Washerwomen in a Willow Grove

Corot visited the countryside near the small French town of Arras frequently, though he confessed that its flat terrain had “the reputation for not being very suitable for painters.” The landscape inspired images like this one, which shows washerwomen laying fabric on the grass to dry and bleach in the sun. Rustic laborers had essentially disappeared from the region by 1871, but the subject may have held nostalgic appeal for the artist’s urban patrons.


Bollet; Émile Dehau (until 1885, his sale, Drouot, Paris, 21 Mar. 1885, no. 12, as Les prairies de Sainte-Catherine, a Arras); Tabourier (in 1889); Henri Heugel (possibly by 1895–1905, his sale, Galerie Georges Petit, Paris, 26 May 1905, no. 3, ill., as Paysage d’Artois, sold to Boussod, Valadon);¹ [Boussod, Valadon, Paris, from 1905]; Count Cecil Charles Pecci-Blunt, Paris, on consignment to Seligmann (in Nov. 1940); [Jacques Seligmann, New York, sold to Clark, 2 Jan. 1941, as Paysage d’Artois]; Robert Sterling Clark (1941–55); Sterling and Francine Clark Art Institute, 1955.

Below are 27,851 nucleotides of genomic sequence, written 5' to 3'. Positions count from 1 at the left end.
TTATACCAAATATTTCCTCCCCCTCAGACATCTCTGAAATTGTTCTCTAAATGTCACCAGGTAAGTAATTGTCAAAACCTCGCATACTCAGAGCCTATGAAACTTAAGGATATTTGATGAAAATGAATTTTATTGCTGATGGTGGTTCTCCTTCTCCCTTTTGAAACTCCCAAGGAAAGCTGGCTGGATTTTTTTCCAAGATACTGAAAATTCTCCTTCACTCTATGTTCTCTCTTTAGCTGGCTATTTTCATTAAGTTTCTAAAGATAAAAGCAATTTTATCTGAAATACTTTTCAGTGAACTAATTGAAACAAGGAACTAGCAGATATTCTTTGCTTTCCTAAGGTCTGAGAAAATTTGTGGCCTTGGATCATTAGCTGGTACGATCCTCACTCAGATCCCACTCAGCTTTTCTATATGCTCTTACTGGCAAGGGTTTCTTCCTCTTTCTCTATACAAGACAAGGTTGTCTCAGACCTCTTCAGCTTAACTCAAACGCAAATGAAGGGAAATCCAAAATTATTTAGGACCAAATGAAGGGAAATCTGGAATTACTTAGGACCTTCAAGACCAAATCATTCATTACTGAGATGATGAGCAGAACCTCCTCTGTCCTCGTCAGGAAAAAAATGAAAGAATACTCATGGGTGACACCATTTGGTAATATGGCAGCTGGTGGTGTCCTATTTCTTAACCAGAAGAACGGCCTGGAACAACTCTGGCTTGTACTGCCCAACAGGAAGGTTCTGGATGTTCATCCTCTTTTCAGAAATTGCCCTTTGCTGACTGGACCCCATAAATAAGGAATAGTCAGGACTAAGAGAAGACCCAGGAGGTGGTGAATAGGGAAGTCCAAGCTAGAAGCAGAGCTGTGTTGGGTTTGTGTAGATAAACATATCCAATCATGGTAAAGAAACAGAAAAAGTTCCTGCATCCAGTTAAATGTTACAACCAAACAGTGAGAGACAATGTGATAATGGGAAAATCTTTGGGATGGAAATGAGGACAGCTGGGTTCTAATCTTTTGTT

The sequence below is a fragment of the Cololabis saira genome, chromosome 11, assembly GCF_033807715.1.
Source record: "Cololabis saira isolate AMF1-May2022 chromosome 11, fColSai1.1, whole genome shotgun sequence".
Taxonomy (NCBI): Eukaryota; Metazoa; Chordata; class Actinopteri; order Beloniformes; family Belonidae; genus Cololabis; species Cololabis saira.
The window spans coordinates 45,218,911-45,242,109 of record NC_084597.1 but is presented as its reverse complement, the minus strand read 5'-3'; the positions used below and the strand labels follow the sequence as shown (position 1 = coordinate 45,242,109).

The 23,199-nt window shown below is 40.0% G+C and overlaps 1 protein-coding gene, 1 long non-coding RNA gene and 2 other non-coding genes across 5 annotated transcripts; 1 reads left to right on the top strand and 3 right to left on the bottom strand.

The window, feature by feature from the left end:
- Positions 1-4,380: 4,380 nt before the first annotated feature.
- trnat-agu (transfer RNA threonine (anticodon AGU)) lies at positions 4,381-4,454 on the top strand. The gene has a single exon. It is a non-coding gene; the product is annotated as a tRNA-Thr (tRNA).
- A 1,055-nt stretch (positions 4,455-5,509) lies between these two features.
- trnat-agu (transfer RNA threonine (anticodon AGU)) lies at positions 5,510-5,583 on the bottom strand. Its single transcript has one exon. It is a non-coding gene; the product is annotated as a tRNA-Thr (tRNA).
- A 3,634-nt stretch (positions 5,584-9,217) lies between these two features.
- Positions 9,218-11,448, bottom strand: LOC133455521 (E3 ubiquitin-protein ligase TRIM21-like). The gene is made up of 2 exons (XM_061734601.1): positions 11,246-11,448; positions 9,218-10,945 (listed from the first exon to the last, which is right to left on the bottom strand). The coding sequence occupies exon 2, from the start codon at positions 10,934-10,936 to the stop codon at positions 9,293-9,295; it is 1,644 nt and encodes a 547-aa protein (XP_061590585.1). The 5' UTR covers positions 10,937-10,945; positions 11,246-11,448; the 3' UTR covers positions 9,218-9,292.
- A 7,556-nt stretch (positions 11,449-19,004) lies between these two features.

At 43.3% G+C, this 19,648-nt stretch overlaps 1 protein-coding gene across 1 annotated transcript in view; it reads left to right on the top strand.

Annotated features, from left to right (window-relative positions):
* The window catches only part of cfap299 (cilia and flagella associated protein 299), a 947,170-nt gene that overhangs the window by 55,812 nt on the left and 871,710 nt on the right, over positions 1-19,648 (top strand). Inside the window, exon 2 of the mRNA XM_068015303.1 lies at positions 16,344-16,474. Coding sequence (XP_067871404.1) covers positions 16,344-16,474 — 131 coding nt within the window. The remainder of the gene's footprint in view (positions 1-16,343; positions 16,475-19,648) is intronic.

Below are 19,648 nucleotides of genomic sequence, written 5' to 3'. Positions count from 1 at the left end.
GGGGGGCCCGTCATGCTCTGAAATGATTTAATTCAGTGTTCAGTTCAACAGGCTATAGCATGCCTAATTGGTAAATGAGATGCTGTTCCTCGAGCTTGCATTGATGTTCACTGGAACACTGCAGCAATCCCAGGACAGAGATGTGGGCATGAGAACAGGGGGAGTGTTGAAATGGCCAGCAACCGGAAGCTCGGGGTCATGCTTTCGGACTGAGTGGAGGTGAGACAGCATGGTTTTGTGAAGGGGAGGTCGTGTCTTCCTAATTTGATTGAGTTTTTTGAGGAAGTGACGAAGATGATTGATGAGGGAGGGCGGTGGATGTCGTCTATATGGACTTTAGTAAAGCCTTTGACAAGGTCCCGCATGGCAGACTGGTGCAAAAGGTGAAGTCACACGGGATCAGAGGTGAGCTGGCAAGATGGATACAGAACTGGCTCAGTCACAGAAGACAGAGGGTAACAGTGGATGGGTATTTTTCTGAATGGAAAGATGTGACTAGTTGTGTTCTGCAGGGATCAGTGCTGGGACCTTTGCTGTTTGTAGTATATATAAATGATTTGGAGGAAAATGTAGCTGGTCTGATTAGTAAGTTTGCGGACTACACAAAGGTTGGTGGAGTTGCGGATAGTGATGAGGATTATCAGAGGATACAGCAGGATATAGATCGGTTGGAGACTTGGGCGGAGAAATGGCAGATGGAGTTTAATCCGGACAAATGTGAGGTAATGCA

1. The Clark copy of sale catalogue is annotated “Boussod c/ Bernheim jeune.”

Jean-Baptiste-Camille Corot

French, 1796–1875

Washerwomen in a Willow Grove


Oil on canvas

15 x 18 3/16 in. (38.1 x 46.2 cm) Frame: 22 1/8 x 25 1/8 x 1 1/2 in. (56.2 x 63.8 x 3.8 cm)

Acquired by Sterling and Francine Clark, 1941